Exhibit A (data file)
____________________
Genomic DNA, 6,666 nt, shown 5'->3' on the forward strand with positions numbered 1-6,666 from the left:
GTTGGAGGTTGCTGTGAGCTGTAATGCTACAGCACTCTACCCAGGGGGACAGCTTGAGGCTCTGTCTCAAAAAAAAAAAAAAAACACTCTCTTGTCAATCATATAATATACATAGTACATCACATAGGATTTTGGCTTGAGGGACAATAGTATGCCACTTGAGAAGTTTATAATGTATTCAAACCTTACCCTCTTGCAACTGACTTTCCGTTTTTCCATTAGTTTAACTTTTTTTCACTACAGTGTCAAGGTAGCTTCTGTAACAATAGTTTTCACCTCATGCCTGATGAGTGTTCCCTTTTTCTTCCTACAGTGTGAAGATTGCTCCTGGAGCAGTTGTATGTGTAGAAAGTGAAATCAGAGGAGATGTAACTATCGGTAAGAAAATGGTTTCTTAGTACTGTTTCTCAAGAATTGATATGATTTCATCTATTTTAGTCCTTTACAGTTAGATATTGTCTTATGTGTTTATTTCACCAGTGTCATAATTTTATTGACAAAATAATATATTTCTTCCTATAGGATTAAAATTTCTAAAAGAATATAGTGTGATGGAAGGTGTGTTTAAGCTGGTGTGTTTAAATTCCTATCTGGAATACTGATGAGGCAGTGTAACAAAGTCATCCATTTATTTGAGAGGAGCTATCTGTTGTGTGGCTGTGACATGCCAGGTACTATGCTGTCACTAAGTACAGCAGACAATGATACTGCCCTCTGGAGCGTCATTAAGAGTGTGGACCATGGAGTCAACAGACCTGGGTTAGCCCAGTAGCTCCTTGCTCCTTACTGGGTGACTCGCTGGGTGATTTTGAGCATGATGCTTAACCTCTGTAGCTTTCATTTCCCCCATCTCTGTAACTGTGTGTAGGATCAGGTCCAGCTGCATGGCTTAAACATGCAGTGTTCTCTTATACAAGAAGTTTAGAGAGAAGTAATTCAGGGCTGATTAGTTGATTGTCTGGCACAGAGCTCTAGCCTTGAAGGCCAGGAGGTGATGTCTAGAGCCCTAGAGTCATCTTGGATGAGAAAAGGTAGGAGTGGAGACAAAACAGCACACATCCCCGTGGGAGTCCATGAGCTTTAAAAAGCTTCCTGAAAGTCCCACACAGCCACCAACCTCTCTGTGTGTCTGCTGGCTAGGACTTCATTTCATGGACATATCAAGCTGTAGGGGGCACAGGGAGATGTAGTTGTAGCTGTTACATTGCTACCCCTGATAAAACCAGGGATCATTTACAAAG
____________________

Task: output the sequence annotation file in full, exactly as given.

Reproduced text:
Genomic DNA, 6,666 nt, shown 5'->3' on the forward strand with positions numbered 1-6,666 from the left:
GTTGGAGGTTGCTGTGAGCTGTAATGCTACAGCACTCTACCCAGGGGGACAGCTTGAGGCTCTGTCTCAAAAAAAAAAAAAAAACACTCTCTTGTCAATCATATAATATACATAGTACATCACATAGGATTTTGGCTTGAGGGACAATAGTATGCCACTTGAGAAGTTTATAATGTATTCAAACCTTACCCTCTTGCAACTGACTTTCCGTTTTTCCATTAGTTTAACTTTTTTTCACTACAGTGTCAAGGTAGCTTCTGTAACAATAGTTTTCACCTCATGCCTGATGAGTGTTCCCTTTTTCTTCCTACAGTGTGAAGATTGCTCCTGGAGCAGTTGTATGTGTAGAAAGTGAAATCAGAGGAGATGTAACTATCGGTAAGAAAATGGTTTCTTAGTACTGTTTCTCAAGAATTGATATGATTTCATCTATTTTAGTCCTTTACAGTTAGATATTGTCTTATGTGTTTATTTCACCAGTGTCATAATTTTATTGACAAAATAATATATTTCTTCCTATAGGATTAAAATTTCTAAAAGAATATAGTGTGATGGAAGGTGTGTTTAAGCTGGTGTGTTTAAATTCCTATCTGGAATACTGATGAGGCAGTGTAACAAAGTCATCCATTTATTTGAGAGGAGCTATCTGTTGTGTGGCTGTGACATGCCAGGTACTATGCTGTCACTAAGTACAGCAGACAATGATACTGCCCTCTGGAGCGTCATTAAGAGTGTGGACCATGGAGTCAACAGACCTGGGTTAGCCCAGTAGCTCCTTGCTCCTTACTGGGTGACTCGCTGGGTGATTTTGAGCATGATGCTTAACCTCTGTAGCTTTCATTTCCCCCATCTCTGTAACTGTGTGTAGGATCAGGTCCAGCTGCATGGCTTAAACATGCAGTGTTCTCTTATACAAGAAGTTTAGAGAGAAGTAATTCAGGGCTGATTAGTTGATTGTCTGGCACAGAGCTCTAGCCTTGAAGGCCAGGAGGTGATGTCTAGAGCCCTAGAGTCATCTTGGATGAGAAAAGGTAGGAGTGGAGACAAAACAGCACACATCCCCGTGGGAGTCCATGAGCTTTAAAAAGCTTCCTGAAAGTCCCACACAGCCACCAACCTCTCTGTGTGTCTGCTGGCTAGGACTTCATTTCATGGACATATCAAGCTGTAGGGGGCACAGGGAGATGTAGTTGTAGCTGTTACATTGCTACCCCTGATAAAACCAGGGATCATTTACAAAG